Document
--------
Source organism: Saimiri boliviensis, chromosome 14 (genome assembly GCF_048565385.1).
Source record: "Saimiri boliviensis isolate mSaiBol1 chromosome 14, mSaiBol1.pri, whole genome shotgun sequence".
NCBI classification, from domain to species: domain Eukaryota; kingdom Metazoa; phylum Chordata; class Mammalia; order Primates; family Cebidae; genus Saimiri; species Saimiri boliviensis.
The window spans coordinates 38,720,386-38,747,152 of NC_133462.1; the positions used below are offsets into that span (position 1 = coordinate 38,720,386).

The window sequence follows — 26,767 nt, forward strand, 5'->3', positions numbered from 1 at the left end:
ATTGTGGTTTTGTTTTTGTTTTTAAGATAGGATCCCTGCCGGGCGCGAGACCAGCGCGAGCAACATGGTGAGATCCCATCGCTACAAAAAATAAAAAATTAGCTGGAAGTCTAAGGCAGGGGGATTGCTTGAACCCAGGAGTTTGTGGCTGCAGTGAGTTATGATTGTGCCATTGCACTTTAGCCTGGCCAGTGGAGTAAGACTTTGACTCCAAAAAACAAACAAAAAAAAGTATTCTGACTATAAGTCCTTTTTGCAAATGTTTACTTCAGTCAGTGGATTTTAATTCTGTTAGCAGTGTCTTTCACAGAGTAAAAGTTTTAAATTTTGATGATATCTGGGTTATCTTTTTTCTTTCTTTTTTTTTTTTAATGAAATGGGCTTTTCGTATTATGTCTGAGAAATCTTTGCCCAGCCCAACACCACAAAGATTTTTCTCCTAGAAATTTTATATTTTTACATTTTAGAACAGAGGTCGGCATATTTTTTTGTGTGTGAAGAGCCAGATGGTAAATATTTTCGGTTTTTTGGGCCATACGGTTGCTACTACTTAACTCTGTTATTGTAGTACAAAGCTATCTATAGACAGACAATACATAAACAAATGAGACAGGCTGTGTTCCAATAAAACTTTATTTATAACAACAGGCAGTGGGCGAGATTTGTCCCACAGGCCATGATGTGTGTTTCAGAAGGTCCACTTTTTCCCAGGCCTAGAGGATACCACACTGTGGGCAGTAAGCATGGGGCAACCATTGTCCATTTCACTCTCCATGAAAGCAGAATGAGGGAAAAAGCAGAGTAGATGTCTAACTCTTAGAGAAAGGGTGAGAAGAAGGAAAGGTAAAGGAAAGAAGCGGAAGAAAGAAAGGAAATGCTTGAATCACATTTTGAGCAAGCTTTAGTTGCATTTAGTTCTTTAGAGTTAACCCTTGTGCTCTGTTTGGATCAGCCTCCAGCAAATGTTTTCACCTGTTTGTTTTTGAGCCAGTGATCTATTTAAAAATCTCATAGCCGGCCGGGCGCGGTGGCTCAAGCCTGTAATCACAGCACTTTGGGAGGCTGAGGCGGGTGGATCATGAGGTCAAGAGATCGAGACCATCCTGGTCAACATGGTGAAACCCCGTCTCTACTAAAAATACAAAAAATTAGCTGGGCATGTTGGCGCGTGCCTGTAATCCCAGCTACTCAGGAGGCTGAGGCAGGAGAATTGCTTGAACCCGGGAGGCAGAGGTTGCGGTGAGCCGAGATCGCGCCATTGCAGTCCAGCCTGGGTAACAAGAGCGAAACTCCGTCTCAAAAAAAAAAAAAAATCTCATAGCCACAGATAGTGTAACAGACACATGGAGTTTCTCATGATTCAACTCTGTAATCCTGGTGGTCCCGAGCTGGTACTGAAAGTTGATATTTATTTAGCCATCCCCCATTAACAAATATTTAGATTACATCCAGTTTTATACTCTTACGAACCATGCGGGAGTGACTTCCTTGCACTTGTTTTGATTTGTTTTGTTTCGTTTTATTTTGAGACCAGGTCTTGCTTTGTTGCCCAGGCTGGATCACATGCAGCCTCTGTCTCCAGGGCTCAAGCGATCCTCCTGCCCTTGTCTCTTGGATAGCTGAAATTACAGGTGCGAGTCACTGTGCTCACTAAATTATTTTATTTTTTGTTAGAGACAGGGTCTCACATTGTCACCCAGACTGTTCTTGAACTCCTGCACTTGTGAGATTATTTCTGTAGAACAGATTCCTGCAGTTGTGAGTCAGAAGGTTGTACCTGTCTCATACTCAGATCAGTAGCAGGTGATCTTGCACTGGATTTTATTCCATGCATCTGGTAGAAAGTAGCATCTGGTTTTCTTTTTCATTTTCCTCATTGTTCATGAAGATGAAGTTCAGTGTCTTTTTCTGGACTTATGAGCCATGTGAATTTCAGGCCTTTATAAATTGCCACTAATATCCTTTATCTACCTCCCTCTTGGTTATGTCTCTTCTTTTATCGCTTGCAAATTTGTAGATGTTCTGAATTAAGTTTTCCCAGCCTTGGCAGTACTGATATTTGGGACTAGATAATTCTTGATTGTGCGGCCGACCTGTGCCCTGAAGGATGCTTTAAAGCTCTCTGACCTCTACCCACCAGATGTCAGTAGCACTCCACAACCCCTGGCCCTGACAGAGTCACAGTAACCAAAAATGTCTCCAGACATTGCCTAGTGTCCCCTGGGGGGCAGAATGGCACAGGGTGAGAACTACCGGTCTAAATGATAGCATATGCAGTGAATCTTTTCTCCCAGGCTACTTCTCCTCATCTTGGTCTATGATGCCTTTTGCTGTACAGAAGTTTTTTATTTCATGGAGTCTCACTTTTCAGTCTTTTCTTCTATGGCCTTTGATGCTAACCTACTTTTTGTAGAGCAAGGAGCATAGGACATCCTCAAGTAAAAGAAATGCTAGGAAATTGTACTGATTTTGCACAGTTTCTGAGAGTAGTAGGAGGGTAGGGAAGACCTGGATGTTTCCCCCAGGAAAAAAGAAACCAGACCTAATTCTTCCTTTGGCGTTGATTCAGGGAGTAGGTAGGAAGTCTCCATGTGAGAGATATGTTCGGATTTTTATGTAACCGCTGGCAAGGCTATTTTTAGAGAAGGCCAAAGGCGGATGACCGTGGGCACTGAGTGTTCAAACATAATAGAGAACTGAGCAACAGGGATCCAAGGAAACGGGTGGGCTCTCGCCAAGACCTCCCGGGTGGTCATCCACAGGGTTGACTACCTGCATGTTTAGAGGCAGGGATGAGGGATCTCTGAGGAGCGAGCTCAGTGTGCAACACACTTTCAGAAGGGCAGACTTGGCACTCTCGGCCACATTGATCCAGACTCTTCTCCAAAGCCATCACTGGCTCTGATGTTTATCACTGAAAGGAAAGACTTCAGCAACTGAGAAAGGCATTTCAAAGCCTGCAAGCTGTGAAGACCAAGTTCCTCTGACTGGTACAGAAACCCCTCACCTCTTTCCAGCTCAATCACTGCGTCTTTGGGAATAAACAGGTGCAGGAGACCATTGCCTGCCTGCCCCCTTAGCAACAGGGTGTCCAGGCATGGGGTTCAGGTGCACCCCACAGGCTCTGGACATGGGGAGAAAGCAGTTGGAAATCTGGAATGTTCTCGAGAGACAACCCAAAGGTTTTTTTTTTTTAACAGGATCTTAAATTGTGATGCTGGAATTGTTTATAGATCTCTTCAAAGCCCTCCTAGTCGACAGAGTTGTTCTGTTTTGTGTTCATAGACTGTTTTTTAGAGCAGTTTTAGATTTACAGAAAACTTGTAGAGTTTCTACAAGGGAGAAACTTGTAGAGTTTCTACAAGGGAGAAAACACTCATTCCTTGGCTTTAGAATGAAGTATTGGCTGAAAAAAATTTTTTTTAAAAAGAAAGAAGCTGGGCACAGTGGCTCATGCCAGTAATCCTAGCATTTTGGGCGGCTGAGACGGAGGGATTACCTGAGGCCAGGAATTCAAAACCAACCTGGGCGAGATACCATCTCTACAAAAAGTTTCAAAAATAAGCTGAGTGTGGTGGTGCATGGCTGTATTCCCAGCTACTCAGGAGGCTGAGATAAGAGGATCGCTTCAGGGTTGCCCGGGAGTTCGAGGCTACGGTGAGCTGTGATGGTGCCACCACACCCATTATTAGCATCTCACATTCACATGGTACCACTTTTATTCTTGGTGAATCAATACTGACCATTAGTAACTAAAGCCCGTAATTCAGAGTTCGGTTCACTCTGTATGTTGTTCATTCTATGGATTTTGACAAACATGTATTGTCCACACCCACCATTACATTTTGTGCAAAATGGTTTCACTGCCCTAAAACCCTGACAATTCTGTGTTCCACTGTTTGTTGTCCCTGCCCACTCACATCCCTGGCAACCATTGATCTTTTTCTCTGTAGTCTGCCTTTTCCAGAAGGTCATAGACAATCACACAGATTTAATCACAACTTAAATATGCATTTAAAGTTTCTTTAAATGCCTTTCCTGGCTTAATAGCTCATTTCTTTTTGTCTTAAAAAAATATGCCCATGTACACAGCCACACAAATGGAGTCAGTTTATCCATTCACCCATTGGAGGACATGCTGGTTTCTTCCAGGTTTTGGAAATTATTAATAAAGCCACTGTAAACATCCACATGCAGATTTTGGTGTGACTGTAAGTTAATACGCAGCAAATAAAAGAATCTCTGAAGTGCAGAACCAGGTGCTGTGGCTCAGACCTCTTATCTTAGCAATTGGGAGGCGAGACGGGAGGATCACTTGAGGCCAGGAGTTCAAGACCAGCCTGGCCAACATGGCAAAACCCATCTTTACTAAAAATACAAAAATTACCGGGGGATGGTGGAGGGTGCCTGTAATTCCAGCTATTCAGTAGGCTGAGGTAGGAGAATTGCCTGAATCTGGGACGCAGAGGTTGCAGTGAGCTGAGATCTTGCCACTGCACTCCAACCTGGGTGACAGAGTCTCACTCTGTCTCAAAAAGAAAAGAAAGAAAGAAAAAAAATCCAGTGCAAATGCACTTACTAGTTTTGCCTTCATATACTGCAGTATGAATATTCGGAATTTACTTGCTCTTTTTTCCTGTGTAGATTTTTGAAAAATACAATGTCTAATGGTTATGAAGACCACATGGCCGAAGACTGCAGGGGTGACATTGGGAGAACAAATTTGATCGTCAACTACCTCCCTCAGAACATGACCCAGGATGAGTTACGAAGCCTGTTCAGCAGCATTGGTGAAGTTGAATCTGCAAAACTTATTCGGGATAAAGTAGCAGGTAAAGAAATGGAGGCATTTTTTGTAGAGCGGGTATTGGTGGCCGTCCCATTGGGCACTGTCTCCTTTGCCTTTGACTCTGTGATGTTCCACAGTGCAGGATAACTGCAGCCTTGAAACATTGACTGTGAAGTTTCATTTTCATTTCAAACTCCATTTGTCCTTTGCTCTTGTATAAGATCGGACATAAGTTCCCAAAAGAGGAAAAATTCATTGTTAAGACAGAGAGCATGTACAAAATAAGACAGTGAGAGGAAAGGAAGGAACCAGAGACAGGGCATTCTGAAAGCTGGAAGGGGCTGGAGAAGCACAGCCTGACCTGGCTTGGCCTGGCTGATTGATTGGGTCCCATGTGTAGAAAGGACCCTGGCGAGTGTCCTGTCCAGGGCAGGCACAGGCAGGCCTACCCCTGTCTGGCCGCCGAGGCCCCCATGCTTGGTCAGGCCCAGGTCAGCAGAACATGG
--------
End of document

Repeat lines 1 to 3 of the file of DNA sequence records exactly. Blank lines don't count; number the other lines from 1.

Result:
Source organism: Saimiri boliviensis, chromosome 14 (genome assembly GCF_048565385.1).
Source record: "Saimiri boliviensis isolate mSaiBol1 chromosome 14, mSaiBol1.pri, whole genome shotgun sequence".
NCBI classification, from domain to species: domain Eukaryota; kingdom Metazoa; phylum Chordata; class Mammalia; order Primates; family Cebidae; genus Saimiri; species Saimiri boliviensis.